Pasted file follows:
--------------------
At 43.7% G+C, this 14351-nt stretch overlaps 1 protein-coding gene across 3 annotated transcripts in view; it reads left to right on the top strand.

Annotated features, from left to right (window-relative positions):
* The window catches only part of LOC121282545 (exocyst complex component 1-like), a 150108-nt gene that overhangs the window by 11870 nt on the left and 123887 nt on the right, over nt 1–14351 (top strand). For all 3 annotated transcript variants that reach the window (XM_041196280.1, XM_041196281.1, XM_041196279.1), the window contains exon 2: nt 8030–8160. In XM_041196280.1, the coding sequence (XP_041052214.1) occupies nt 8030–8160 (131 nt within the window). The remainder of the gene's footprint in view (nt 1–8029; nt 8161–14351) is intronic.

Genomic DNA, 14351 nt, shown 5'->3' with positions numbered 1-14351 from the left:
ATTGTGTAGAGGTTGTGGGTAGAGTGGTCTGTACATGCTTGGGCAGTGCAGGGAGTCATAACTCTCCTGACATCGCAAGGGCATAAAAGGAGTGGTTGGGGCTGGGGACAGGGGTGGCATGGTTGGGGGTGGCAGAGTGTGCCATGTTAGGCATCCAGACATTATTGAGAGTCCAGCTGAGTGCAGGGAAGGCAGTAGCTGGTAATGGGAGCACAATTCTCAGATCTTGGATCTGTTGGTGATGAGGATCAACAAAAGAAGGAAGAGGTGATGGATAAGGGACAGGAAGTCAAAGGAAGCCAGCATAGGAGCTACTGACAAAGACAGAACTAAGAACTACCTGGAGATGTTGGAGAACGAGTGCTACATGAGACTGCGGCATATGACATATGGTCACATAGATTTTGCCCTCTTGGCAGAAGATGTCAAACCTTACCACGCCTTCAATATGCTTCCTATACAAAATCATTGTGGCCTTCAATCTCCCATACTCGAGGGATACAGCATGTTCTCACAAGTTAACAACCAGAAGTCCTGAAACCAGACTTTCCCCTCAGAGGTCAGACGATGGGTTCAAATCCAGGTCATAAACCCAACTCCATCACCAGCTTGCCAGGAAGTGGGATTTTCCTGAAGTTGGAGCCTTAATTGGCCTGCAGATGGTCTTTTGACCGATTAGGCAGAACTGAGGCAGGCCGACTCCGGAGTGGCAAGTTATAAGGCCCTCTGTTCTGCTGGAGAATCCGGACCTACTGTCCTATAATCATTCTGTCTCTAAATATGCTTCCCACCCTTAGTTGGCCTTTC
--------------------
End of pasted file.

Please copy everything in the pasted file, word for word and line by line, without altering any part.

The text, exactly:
At 43.7% G+C, this 14351-nt stretch overlaps 1 protein-coding gene across 3 annotated transcripts in view; it reads left to right on the top strand.

Annotated features, from left to right (window-relative positions):
* The window catches only part of LOC121282545 (exocyst complex component 1-like), a 150108-nt gene that overhangs the window by 11870 nt on the left and 123887 nt on the right, over nt 1–14351 (top strand). For all 3 annotated transcript variants that reach the window (XM_041196280.1, XM_041196281.1, XM_041196279.1), the window contains exon 2: nt 8030–8160. In XM_041196280.1, the coding sequence (XP_041052214.1) occupies nt 8030–8160 (131 nt within the window). The remainder of the gene's footprint in view (nt 1–8029; nt 8161–14351) is intronic.

Genomic DNA, 14351 nt, shown 5'->3' with positions numbered 1-14351 from the left:
ATTGTGTAGAGGTTGTGGGTAGAGTGGTCTGTACATGCTTGGGCAGTGCAGGGAGTCATAACTCTCCTGACATCGCAAGGGCATAAAAGGAGTGGTTGGGGCTGGGGACAGGGGTGGCATGGTTGGGGGTGGCAGAGTGTGCCATGTTAGGCATCCAGACATTATTGAGAGTCCAGCTGAGTGCAGGGAAGGCAGTAGCTGGTAATGGGAGCACAATTCTCAGATCTTGGATCTGTTGGTGATGAGGATCAACAAAAGAAGGAAGAGGTGATGGATAAGGGACAGGAAGTCAAAGGAAGCCAGCATAGGAGCTACTGACAAAGACAGAACTAAGAACTACCTGGAGATGTTGGAGAACGAGTGCTACATGAGACTGCGGCATATGACATATGGTCACATAGATTTTGCCCTCTTGGCAGAAGATGTCAAACCTTACCACGCCTTCAATATGCTTCCTATACAAAATCATTGTGGCCTTCAATCTCCCATACTCGAGGGATACAGCATGTTCTCACAAGTTAACAACCAGAAGTCCTGAAACCAGACTTTCCCCTCAGAGGTCAGACGATGGGTTCAAATCCAGGTCATAAACCCAACTCCATCACCAGCTTGCCAGGAAGTGGGATTTTCCTGAAGTTGGAGCCTTAATTGGCCTGCAGATGGTCTTTTGACCGATTAGGCAGAACTGAGGCAGGCCGACTCCGGAGTGGCAAGTTATAAGGCCCTCTGTTCTGCTGGAGAATCCGGACCTACTGTCCTATAATCATTCTGTCTCTAAATATGCTTCCCACCCTTAGTTGGCCTTTC